He walked into the school’s small kitchen and sat down on a wooden bench with some of the other male teachers. They were a pleasant bunch. They joked and laughed. They poured their tea from a big metal kettle. They looked at their watches absent-mindedly. They smoked their cigarettes. And as they did, he observed an ease of movement about them that had long ago packed up and hitched a ride from his body. He silently regarded the knowledge that he could no longer conduct his rokok as they did, instead strangling each smoke between his fingers until flame met filter. Aware as he was that he was trying to suck something out of them other than tar and rat poison, he still did not know what that something was. At the same time, though, he was pretty yakin it had to do with the fact that so many of his co-gurus seemed content to sit in class and watch students write in their books, and then go home and sit with their families. He couldn’t decide if that was somehow wrong, or if nothing was wrong, or if everything was.
Restless again and feeling the durian tree sprouting new branches, he said his “pulang dulu“s and exited. The search continued. He glanced into classrooms full of students’ heads, many of which were white-hijabed like those tissue lollipop ghosts you get on Halloween, which he had never seen because he did not celebrate Halloween and therefore only thought of the students’ heads as students’ heads, which is how they should be thought of, if one is inclined to think about such things. But he, in fact, was not thinking about his students’ heads. He was thinking about their hearts.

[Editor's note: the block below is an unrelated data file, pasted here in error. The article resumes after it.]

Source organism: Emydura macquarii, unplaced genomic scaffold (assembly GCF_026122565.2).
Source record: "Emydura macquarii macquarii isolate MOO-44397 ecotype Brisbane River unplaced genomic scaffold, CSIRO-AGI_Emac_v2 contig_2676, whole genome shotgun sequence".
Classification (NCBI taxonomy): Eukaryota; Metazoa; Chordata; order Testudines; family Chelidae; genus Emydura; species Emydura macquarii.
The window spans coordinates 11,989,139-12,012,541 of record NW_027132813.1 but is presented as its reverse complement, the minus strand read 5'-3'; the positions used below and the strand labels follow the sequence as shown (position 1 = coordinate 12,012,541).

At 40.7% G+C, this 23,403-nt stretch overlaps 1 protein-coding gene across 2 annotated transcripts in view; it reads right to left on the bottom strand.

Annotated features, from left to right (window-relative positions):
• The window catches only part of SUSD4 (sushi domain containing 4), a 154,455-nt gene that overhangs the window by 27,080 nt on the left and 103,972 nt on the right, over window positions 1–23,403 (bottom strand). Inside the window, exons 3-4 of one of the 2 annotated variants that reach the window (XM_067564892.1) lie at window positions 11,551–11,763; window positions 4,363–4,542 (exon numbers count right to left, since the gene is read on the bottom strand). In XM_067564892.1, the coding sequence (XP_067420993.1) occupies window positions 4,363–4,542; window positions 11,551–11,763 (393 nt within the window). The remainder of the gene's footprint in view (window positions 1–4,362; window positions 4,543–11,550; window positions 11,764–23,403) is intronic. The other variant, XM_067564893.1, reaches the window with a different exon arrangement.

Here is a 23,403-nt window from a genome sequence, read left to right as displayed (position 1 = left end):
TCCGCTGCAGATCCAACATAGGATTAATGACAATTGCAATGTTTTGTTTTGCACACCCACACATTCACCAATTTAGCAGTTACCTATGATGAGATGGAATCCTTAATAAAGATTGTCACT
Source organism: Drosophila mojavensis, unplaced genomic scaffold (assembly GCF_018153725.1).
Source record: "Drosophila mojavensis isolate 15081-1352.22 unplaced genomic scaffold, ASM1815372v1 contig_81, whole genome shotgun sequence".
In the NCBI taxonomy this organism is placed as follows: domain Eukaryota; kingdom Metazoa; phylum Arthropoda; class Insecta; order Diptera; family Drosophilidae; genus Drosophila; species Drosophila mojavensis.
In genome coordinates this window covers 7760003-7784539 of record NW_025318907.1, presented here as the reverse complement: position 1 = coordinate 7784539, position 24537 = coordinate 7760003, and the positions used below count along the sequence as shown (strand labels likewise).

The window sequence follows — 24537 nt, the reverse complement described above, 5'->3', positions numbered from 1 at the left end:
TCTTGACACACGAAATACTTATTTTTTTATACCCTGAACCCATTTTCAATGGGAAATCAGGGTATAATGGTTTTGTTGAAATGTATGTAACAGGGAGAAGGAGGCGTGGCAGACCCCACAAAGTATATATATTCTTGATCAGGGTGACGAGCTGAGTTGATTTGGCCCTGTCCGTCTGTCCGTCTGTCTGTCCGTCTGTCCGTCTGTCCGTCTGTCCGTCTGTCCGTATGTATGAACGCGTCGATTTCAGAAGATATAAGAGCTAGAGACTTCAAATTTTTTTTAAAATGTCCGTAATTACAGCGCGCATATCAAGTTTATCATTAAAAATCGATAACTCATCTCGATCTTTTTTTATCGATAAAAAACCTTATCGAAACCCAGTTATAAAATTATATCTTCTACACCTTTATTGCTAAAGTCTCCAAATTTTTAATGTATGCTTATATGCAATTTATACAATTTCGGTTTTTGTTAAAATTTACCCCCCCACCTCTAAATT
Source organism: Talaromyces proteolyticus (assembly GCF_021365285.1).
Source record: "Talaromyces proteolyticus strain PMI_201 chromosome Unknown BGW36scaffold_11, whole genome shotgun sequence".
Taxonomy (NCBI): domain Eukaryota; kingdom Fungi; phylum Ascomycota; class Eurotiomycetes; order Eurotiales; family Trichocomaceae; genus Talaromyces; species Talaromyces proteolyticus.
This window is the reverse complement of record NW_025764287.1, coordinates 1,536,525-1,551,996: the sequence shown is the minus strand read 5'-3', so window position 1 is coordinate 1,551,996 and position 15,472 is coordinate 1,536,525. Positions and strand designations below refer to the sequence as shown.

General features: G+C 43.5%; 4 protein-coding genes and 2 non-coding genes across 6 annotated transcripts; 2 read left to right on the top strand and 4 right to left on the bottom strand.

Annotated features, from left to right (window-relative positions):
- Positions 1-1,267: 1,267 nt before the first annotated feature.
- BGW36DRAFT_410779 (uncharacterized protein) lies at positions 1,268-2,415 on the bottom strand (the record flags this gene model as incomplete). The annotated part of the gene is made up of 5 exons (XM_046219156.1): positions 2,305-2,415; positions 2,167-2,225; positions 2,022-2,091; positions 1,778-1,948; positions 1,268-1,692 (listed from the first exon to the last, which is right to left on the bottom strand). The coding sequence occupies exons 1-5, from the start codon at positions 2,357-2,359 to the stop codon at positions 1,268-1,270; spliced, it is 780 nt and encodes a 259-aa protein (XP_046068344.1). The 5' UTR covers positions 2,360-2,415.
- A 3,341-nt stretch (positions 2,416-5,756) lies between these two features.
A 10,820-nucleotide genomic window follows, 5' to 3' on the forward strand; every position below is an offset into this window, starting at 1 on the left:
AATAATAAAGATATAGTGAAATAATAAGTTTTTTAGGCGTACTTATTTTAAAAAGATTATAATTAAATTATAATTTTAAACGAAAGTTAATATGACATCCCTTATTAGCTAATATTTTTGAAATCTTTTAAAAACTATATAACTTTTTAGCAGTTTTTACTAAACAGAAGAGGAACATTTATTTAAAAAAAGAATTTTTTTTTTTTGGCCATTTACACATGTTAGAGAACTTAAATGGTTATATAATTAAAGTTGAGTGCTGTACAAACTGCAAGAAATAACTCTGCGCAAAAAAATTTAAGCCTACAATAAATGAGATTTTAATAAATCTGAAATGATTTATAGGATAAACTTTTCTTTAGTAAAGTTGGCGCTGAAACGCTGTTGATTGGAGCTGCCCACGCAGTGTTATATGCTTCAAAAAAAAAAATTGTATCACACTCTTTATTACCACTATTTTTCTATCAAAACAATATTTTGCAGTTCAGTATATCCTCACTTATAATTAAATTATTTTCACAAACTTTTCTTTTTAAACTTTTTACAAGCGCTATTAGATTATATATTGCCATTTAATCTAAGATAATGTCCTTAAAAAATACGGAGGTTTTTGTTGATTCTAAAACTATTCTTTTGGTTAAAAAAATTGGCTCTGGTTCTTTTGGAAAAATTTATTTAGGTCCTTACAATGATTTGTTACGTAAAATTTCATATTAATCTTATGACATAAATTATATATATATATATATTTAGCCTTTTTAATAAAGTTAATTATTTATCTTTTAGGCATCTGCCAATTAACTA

His students did not use their hearts. They strove for perfection of grammar without bothering to learn what their writing was revealing. They were afraid of saying anything incorrectly, so they copied sentences from each others’ notebooks word for word without so much as an “apa artinya?” — “What does it mean?” English for them meant studying a code of rules which, if written in the correct sequence, could get them a good score on a test. It did not seem to occur to them that it was possible to use this strange tongue to give life to feelings within them that lay undiscovered by Bahasa Indonesia, to open doors with invisible knobs.